This article is about the evolution of SHGs in the country and the resultant benefits for the under-served population, especially for women. The SHGs have acquired the status of a movement in India, within a span of three decades, thanks to the sustained efforts of the NGOs, NABARD and the State Governments. SHGs from the simple savings and credit groups have evolved as village levelcommunity based organizations not only to take care of the financial needs of the marginalised communities but also to access various community infrastructures and amenities. This was possible by a process oriented approach. Yet, in recent times, most of the SHGs are targeted by the professional micro finance institutions/agencies (MFIs) for credit delivery, banking on its good repayment history. This massive invasion of MFIs has undermined the habit of regular savings, internal rotation of funds and book keeping, which were the mainstay of SHGs. This is a worrying trend, as SHGs become a target, ignoring the fact that it was a product of process.
Self help groups (SHGs) have become synonymous with the grass roots and women development in India. There is no development intervention without involving SHGs. Most of the welfare schemes for the income poor and the marginalised women are dovetailed and routed through the panchayat level federations (PLF) of SHGs. Kudumbashree in Kerala, Sreesakthi in Karnataka, Puduvazhvu in Tamilnadu and Velugu in undivided Andhra Pradesh are a few popular SHG led poverty alleviation intervention by the State Governments.Following the success of SHG movement in the Southern States of India, almost all other States have started replicating the SHG model of intervention, of course with due modifications to suit to the local needs.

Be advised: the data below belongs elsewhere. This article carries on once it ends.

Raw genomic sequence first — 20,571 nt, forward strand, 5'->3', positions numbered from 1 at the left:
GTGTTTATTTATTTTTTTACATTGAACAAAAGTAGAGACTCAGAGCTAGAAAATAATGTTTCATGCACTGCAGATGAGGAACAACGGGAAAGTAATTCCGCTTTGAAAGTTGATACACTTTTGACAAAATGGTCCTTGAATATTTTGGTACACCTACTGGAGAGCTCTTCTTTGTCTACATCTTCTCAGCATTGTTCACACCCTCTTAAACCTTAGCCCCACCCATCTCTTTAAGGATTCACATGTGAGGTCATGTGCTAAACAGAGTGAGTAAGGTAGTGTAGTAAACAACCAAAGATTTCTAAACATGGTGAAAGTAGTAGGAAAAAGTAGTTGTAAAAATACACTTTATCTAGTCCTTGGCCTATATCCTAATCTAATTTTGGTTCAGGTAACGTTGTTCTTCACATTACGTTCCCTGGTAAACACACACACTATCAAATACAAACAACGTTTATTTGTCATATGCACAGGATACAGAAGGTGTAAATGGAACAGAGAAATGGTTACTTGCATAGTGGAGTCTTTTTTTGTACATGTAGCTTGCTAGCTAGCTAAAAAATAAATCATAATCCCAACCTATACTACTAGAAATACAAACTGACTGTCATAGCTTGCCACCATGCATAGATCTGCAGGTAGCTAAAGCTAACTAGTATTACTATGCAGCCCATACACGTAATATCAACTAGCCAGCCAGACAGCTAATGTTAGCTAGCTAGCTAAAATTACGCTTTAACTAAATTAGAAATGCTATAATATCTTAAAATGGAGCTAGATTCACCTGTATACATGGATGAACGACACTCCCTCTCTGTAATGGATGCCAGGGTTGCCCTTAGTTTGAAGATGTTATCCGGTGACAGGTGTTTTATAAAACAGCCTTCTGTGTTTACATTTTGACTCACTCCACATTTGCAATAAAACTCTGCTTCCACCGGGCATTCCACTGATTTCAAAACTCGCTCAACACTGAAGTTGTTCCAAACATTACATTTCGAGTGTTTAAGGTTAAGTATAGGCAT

Genesis of SHGs
Self help groups in short known as SHGs are considered as the primary instrument of poverty reduction for the past twenty five years by several agencies (NGOs, International development organizations, donor agencies and Governments). The seed for the concept of SHGs was sown by Mysore Resettlement and Development Agency (MYRADA), a South Indian NGO in the 1980s, by promoting credit management groups (CMGs) wherein they have propagated theimportance of weekly savings among target women and the usage of collected money to issue loans to needy members. MYRADA staff provided training on how to organize meetings, set an agenda, keep minutes, and other areas vital to successful business ventures. The members were often homogeneous in terms of income or of occupation. In 1987, during the implementation of an action research project supported by National Bank for Agriculture and Rural Development (NABARD), MYRADA has re-named them as self help groups. These groups were among the first of their kind, i.e., the self help groups (SHGs) as we know them today. During the same year, PRADAN (Professional Assistance for Development Action) as part of the Rajasthan Government’s poverty alleviation programme, introduced savings in groups which was promoted to provide grant for fodder.
Many mahila mandals were formed during the period in States like Maharashtra under the Integrated Child Development Services (ICDS) programme to facilitate the financial access for the poor. NGOs were part of this process to promote mahila mandals and to build their capacities to handle finance. The pilot project of the Tamilnadu Women Development Corporation (TNWDC) in 1989 in Dharmapuri district, with the funding and technical support of International Fund for Agricultural Development (IFAD) was a milestone (State government used SHG strategy for poverty alleviation) in the evolution of SHGs as an institution for women. IFAD invested in training and mentoring of SHGs, building their institutional capacity, which was a new dimension in project design. The institutional support extended by NABARD to SHG promotion and bank linkages as a pilot initiative in 1991-92 has actually given fillip to SHGs.In addition, the successful experiment of TNWDC was not only helpful to massive scaling up of SHGs in the entire State but also emboldened many other States to follow the model for poverty alleviation. Today, the Southern States are standing as models for other States in terms of promotion and nurturing of SHGs and thereby using them for poverty reduction.